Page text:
ITG’s business is organized into four reportable operating segments: U.S. Operations, Canadian Operations, European Operations and Asia Pacific Operations (see Note 22,  Segment Reporting, to the consolidated financial statements). These four operating segments provide the following categories of products and services:

 

·

Execution Services — includes (a) self-directed trading using algorithms, smart routing and matching through POSIT in cash equities (including single stocks and portfolio lists), futures and options trading and (b) portfolio trading and high-touch trading desks providing execution expertise

 

·

Workflow Technology — includes trade order and execution management software applications in addition to network connectivity

 

·

Analytics — includes (a) tools enabling portfolio managers and traders to improve pre-trade, real-time and post-trade execution performance, (b) portfolio construction and optimization decisions and (c) securities valuation

 

Regional segment results exclude the impact of corporate activity, which is presented separately and includes investment income and other gains as well as costs not associated with operating the businesses within the Company’s regional segments. These costs include, among others, (a) the costs of being a public company, such as certain staff costs, a portion of external audit fees, and reporting, filing and listing costs, (b) intangible asset amortization, (c) interest expense, (d) professional fees associated with our global transfer pricing structure, (e) foreign exchange gains or losses and (f) certain non‑operating revenues and expenses.

Execution Services

ITG execution services includes self‑directed trading by clients using algorithms and smart routing for cash equities, futures and options as well as matching in cash equities through POSIT, our Alternative Trading System (“ATS”). ITG execution services also provides execution expertise through portfolio trading and single stock trading desks.

ITG’s Algorithms and Smart Order Router

ITG’s algorithms and Smart Order Router offer portfolio managers and traders a way to trade orders quickly, comprehensively and cost‑efficiently from our Execution Management Systems (“EMS”) or our Order Management System (“OMS”) and most third‑party trading platforms. The algorithms execute orders anonymously and discreetly, thereby potentially lowering market impact costs and improving overall performance. ITG’s algorithms help users pursue best execution through two suites: ITG Single‑Stock Algorithms and ITG List‑Based Algorithms.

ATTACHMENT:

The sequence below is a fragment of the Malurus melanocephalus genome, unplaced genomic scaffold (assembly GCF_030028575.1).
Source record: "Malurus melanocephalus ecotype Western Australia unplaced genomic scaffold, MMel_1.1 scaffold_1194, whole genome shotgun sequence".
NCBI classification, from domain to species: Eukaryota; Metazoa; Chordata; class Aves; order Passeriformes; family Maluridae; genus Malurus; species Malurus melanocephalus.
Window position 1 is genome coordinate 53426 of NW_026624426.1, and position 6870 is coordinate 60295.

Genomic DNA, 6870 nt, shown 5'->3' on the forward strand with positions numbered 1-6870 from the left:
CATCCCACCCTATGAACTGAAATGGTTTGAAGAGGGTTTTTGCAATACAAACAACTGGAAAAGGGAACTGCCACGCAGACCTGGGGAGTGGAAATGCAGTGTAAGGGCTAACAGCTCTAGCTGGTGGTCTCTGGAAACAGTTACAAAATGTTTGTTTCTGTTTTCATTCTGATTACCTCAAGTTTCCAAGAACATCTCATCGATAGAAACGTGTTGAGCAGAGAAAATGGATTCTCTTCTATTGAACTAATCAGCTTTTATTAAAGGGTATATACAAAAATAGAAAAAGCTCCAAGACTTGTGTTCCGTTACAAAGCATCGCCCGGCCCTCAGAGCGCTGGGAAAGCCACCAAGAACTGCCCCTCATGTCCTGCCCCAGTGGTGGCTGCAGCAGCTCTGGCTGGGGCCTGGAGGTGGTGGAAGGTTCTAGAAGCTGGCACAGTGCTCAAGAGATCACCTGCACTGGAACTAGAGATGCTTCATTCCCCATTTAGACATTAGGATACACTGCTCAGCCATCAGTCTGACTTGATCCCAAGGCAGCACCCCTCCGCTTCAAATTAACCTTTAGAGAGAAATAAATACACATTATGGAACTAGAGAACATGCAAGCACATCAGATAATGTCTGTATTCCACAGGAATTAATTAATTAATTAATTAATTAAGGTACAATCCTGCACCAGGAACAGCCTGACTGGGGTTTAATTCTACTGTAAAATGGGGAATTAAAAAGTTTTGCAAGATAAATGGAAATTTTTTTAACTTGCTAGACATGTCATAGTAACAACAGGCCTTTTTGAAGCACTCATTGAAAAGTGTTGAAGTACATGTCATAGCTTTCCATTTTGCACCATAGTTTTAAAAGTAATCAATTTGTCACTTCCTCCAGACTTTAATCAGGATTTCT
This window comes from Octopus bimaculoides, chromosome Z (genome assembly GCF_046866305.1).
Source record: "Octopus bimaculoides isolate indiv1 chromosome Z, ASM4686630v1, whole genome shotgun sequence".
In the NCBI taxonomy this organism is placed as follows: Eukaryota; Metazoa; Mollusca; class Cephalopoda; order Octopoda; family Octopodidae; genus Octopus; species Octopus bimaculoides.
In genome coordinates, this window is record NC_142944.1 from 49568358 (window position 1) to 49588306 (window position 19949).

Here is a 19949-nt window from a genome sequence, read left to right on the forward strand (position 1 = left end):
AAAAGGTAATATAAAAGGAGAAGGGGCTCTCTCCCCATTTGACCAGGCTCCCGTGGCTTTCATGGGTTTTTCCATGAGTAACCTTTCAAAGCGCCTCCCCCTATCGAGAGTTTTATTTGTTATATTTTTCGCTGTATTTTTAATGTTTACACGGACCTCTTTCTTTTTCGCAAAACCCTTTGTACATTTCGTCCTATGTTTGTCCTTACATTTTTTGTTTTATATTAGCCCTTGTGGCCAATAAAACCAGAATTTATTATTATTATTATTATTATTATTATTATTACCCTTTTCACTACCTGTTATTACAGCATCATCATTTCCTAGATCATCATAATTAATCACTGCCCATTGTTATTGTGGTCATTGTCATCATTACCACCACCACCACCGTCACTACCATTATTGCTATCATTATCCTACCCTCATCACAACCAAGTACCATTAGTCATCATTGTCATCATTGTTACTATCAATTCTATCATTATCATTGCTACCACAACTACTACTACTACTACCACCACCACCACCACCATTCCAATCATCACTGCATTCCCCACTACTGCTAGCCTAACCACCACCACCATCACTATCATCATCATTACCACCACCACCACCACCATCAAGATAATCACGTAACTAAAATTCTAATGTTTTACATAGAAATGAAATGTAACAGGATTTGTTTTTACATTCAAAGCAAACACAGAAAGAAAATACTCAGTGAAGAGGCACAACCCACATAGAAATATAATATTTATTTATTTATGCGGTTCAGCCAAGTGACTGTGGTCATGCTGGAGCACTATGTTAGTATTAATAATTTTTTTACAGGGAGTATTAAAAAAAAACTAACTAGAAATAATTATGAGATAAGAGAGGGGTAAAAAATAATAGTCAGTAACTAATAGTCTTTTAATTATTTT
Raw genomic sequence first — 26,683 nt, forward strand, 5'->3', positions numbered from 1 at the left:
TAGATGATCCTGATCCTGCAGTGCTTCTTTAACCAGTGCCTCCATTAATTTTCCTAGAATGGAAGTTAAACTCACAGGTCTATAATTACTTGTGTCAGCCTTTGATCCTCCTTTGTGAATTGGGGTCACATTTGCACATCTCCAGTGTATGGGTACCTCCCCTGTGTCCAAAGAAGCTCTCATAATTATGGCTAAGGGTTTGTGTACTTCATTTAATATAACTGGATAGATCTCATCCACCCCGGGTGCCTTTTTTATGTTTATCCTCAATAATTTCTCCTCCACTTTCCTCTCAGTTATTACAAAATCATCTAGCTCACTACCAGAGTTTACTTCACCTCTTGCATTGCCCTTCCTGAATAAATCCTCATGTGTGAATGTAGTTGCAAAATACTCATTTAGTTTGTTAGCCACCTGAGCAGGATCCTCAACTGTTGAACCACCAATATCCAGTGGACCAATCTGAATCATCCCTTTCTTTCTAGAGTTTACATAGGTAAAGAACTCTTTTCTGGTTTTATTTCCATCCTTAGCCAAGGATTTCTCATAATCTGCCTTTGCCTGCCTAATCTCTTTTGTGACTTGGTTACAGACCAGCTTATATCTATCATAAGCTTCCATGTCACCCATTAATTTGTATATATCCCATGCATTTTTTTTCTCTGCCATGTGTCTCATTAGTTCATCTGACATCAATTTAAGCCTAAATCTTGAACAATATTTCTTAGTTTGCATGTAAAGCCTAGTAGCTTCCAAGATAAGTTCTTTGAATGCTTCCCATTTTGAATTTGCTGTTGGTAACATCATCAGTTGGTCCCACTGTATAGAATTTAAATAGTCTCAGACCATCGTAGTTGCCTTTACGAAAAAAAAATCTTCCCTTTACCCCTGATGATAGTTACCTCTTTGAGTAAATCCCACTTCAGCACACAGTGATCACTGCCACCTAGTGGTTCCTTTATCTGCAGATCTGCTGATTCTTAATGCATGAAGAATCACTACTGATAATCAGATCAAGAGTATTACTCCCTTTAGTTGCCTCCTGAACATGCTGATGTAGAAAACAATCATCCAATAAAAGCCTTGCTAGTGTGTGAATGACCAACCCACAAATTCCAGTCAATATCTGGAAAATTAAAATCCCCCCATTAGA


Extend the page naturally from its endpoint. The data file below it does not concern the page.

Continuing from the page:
1


 

Smart Order Router offers a solution for routing trades that can help capture liquidity with a combination of speed and confidentiality. These routers continuously scan markets for liquidity with an emphasis on trading without displaying the order. Smart Order Router uses proprietary techniques to quickly execute at the best available prices.

POSIT

POSIT was launched in 1987 as a point‑in‑time electronic crossing network. Today, POSIT provides anonymous continuous and scheduled crossing of non‑displayed (or dark) equity orders and price improvement opportunities within the National Best Bid and Offer (“NBBO”). ITG has also developed versions of POSIT for trading U.S. corporate bonds (POSIT FI) and foreign exchange (POSIT FX).

POSIT Alert is a block crossing mechanism within POSIT. POSIT Alert scans uncommitted shares from participating clients. When a crossing opportunity is detected, POSIT Alert notifies the relevant buy‑side users that a matching opportunity exists.

POSIT Marketplace provides access to POSIT liquidity, the dark pools of other ATSs, and certain exchange dark order types. POSIT Marketplace is a dark pool aggregator that provides clients with access to a large range of non‑displayed liquidity destinations. POSIT Marketplace uses advanced quantitative techniques in an effort to interact with quality liquidity while protecting clients from gaming.

ITG Derivatives

ITG Derivatives provides electronic listed futures and options trading, including algorithmic trading and direct market access. ITG Derivatives offers advanced options features for traders employing volatility‑neutral or delta‑neutral strategies and also provides low‑latency application programming interfaces.

High‑Touch Trading

ITG provides single-stock and option sales trading as well as portfolio trading for institutional clients. ITG’s trading desks are staffed with experienced trading professionals who provide ITG clients with execution through advanced electronic tools.

Commission Management Services

ITG offers administration and consolidation of client commission arrangements across a wide range of our clients’ preferred brokerage and research providers through Commission Manager, a robust, multi‑asset, web‑based commission management portal.

Workflow Technology

Execution Management and Order Management

Our EMSs are designed to meet the needs of a broad range of trading styles. Triton is ITG’s award‑winning, multi‑asset and broker‑neutral EMS, which brings a complete set of integrated execution and analytical tools to the user’s desktop for global list‑based and single‑stock trading, as well as futures and options capabilities and a fully integrated and supported financial services communications network (ITG Net). Triton Derivatives is a broker‑neutral, direct‑access EMS that provides traders with access to scalable, low‑latency, multi‑asset trading opportunities.